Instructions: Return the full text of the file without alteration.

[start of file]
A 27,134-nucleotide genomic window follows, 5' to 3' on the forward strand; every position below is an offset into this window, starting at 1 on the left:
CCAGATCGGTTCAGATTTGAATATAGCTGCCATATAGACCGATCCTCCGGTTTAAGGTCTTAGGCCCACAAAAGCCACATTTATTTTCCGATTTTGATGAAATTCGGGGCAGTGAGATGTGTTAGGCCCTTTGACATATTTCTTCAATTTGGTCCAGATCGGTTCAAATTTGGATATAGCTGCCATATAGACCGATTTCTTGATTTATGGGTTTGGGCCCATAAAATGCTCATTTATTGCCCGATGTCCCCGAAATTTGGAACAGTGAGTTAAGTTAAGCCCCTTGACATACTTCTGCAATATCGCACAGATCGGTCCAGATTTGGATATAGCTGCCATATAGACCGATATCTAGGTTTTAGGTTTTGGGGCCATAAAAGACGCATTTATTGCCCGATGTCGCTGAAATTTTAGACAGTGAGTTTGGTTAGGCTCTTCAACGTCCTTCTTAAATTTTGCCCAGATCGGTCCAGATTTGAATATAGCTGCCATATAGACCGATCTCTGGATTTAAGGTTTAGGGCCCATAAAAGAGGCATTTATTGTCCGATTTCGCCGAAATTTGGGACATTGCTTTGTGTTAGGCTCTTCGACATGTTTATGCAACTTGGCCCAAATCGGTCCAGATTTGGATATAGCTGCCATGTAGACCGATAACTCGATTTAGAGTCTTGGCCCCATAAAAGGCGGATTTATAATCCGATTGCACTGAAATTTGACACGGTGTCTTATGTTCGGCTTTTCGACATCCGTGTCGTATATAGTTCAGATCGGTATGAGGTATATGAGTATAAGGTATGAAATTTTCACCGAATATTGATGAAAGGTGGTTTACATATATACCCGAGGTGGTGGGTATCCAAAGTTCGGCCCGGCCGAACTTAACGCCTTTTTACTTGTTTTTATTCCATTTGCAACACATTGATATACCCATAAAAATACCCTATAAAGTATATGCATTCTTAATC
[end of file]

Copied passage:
A 27,134-nucleotide genomic window follows, 5' to 3' on the forward strand; every position below is an offset into this window, starting at 1 on the left:
CCAGATCGGTTCAGATTTGAATATAGCTGCCATATAGACCGATCCTCCGGTTTAAGGTCTTAGGCCCACAAAAGCCACATTTATTTTCCGATTTTGATGAAATTCGGGGCAGTGAGATGTGTTAGGCCCTTTGACATATTTCTTCAATTTGGTCCAGATCGGTTCAAATTTGGATATAGCTGCCATATAGACCGATTTCTTGATTTATGGGTTTGGGCCCATAAAATGCTCATTTATTGCCCGATGTCCCCGAAATTTGGAACAGTGAGTTAAGTTAAGCCCCTTGACATACTTCTGCAATATCGCACAGATCGGTCCAGATTTGGATATAGCTGCCATATAGACCGATATCTAGGTTTTAGGTTTTGGGGCCATAAAAGACGCATTTATTGCCCGATGTCGCTGAAATTTTAGACAGTGAGTTTGGTTAGGCTCTTCAACGTCCTTCTTAAATTTTGCCCAGATCGGTCCAGATTTGAATATAGCTGCCATATAGACCGATCTCTGGATTTAAGGTTTAGGGCCCATAAAAGAGGCATTTATTGTCCGATTTCGCCGAAATTTGGGACATTGCTTTGTGTTAGGCTCTTCGACATGTTTATGCAACTTGGCCCAAATCGGTCCAGATTTGGATATAGCTGCCATGTAGACCGATAACTCGATTTAGAGTCTTGGCCCCATAAAAGGCGGATTTATAATCCGATTGCACTGAAATTTGACACGGTGTCTTATGTTCGGCTTTTCGACATCCGTGTCGTATATAGTTCAGATCGGTATGAGGTATATGAGTATAAGGTATGAAATTTTCACCGAATATTGATGAAAGGTGGTTTACATATATACCCGAGGTGGTGGGTATCCAAAGTTCGGCCCGGCCGAACTTAACGCCTTTTTACTTGTTTTTATTCCATTTGCAACACATTGATATACCCATAAAAATACCCTATAAAGTATATGCATTCTTAATC